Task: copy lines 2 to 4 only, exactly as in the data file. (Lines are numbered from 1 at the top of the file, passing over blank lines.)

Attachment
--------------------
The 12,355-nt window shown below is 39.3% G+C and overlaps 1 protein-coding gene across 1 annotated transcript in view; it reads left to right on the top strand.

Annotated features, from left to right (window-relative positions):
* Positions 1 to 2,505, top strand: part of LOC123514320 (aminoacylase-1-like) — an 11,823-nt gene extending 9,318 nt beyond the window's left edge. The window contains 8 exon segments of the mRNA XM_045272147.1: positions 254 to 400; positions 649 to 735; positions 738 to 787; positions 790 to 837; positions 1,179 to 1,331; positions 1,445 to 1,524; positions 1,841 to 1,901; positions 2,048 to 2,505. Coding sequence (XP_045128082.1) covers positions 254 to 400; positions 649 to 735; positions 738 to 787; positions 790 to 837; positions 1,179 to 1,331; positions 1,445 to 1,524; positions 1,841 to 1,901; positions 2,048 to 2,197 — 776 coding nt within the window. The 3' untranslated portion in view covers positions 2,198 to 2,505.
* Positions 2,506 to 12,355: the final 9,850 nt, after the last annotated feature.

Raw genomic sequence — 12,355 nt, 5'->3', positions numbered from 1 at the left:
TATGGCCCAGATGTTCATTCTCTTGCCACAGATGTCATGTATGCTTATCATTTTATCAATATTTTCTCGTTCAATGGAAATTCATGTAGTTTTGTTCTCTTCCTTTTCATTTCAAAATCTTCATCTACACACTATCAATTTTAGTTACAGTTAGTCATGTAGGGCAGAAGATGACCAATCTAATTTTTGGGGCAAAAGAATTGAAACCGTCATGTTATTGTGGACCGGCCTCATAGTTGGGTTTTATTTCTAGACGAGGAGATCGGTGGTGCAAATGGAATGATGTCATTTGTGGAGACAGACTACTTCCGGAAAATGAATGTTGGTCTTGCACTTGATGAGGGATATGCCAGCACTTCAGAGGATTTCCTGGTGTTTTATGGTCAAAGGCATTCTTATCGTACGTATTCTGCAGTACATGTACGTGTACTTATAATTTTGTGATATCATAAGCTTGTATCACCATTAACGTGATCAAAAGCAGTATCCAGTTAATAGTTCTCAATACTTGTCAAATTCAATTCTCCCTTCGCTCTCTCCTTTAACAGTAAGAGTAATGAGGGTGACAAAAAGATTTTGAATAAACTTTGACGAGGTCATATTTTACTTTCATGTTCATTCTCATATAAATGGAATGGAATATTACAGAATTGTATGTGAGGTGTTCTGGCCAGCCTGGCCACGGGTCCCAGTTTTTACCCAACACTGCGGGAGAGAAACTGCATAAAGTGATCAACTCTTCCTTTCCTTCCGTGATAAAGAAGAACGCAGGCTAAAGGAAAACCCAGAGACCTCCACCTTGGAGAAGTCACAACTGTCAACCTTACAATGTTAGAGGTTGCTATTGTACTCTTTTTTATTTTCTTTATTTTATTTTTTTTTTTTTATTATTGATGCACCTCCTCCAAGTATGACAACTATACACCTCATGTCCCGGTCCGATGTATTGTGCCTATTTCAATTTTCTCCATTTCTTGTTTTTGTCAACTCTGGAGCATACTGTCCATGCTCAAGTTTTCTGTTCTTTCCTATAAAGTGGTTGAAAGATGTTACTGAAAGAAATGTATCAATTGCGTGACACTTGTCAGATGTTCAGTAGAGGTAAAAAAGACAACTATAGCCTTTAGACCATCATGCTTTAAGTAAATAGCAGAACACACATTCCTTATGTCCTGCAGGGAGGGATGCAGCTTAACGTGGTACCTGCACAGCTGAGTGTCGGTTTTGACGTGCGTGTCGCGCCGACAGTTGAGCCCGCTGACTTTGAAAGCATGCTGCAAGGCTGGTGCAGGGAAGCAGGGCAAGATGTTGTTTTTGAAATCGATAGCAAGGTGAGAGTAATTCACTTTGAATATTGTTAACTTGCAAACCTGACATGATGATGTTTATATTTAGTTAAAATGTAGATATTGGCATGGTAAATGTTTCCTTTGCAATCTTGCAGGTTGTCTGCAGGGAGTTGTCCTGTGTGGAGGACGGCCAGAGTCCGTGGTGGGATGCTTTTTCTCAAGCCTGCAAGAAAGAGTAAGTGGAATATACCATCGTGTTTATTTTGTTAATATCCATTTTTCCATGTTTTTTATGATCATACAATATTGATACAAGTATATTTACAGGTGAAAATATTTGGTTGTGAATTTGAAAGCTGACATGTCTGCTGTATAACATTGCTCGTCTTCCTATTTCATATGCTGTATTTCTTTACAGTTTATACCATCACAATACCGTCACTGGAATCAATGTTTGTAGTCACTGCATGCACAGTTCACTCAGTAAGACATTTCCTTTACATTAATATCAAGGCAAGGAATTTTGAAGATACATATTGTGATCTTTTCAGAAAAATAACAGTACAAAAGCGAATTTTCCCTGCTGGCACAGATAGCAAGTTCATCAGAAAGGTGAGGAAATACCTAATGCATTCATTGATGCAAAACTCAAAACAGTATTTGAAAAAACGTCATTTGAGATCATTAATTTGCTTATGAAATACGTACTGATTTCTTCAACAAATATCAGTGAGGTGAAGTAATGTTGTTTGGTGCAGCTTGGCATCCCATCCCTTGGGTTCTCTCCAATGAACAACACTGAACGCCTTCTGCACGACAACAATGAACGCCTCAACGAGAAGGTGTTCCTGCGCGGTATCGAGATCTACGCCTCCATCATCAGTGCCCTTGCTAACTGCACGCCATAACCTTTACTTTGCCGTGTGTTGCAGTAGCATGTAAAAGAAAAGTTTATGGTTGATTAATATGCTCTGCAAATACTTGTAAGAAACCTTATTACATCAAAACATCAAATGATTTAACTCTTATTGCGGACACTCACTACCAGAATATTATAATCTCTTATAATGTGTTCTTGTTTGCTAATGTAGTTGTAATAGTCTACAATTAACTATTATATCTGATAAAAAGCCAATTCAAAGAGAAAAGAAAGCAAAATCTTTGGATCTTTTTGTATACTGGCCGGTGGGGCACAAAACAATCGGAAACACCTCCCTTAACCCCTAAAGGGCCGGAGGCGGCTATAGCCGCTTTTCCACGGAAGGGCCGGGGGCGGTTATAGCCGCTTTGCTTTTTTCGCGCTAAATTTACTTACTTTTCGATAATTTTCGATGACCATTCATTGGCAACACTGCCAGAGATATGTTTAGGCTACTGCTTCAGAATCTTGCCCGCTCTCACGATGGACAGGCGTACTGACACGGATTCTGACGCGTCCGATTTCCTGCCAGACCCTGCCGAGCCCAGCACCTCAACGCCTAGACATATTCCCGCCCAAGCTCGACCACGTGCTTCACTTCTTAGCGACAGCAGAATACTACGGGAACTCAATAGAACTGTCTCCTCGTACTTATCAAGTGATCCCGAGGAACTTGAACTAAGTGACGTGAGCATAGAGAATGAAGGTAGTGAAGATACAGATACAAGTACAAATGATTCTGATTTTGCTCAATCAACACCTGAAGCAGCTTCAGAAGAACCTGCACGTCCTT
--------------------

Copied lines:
Annotated features, from left to right (window-relative positions):
* Positions 1 to 2,505, top strand: part of LOC123514320 (aminoacylase-1-like) — an 11,823-nt gene extending 9,318 nt beyond the window's left edge. The window contains 8 exon segments of the mRNA XM_045272147.1: positions 254 to 400; positions 649 to 735; positions 738 to 787; positions 790 to 837; positions 1,179 to 1,331; positions 1,445 to 1,524; positions 1,841 to 1,901; positions 2,048 to 2,505. Coding sequence (XP_045128082.1) covers positions 254 to 400; positions 649 to 735; positions 738 to 787; positions 790 to 837; positions 1,179 to 1,331; positions 1,445 to 1,524; positions 1,841 to 1,901; positions 2,048 to 2,197 — 776 coding nt within the window. The 3' untranslated portion in view covers positions 2,198 to 2,505.
* Positions 2,506 to 12,355: the final 9,850 nt, after the last annotated feature.